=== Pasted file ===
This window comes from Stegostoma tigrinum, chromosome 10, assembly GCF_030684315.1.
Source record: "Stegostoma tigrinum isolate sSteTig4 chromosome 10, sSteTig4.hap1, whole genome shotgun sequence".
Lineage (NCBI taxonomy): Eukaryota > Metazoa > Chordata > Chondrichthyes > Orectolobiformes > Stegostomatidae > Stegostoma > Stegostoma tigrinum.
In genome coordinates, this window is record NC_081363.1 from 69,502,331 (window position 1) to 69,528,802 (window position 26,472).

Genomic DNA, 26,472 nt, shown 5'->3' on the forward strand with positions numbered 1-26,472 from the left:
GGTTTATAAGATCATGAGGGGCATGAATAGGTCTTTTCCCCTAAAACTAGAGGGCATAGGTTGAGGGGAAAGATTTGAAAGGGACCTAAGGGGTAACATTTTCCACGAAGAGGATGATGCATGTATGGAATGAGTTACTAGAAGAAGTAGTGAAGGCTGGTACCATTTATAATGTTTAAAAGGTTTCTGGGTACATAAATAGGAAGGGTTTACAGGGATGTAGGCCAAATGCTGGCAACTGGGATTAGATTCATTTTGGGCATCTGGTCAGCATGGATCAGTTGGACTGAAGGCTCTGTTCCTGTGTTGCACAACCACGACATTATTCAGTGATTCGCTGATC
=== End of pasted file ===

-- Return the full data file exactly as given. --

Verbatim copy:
This window comes from Stegostoma tigrinum, chromosome 10, assembly GCF_030684315.1.
Source record: "Stegostoma tigrinum isolate sSteTig4 chromosome 10, sSteTig4.hap1, whole genome shotgun sequence".
Lineage (NCBI taxonomy): Eukaryota > Metazoa > Chordata > Chondrichthyes > Orectolobiformes > Stegostomatidae > Stegostoma > Stegostoma tigrinum.
In genome coordinates, this window is record NC_081363.1 from 69,502,331 (window position 1) to 69,528,802 (window position 26,472).

Genomic DNA, 26,472 nt, shown 5'->3' on the forward strand with positions numbered 1-26,472 from the left:
GGTTTATAAGATCATGAGGGGCATGAATAGGTCTTTTCCCCTAAAACTAGAGGGCATAGGTTGAGGGGAAAGATTTGAAAGGGACCTAAGGGGTAACATTTTCCACGAAGAGGATGATGCATGTATGGAATGAGTTACTAGAAGAAGTAGTGAAGGCTGGTACCATTTATAATGTTTAAAAGGTTTCTGGGTACATAAATAGGAAGGGTTTACAGGGATGTAGGCCAAATGCTGGCAACTGGGATTAGATTCATTTTGGGCATCTGGTCAGCATGGATCAGTTGGACTGAAGGCTCTGTTCCTGTGTTGCACAACCACGACATTATTCAGTGATTCGCTGATC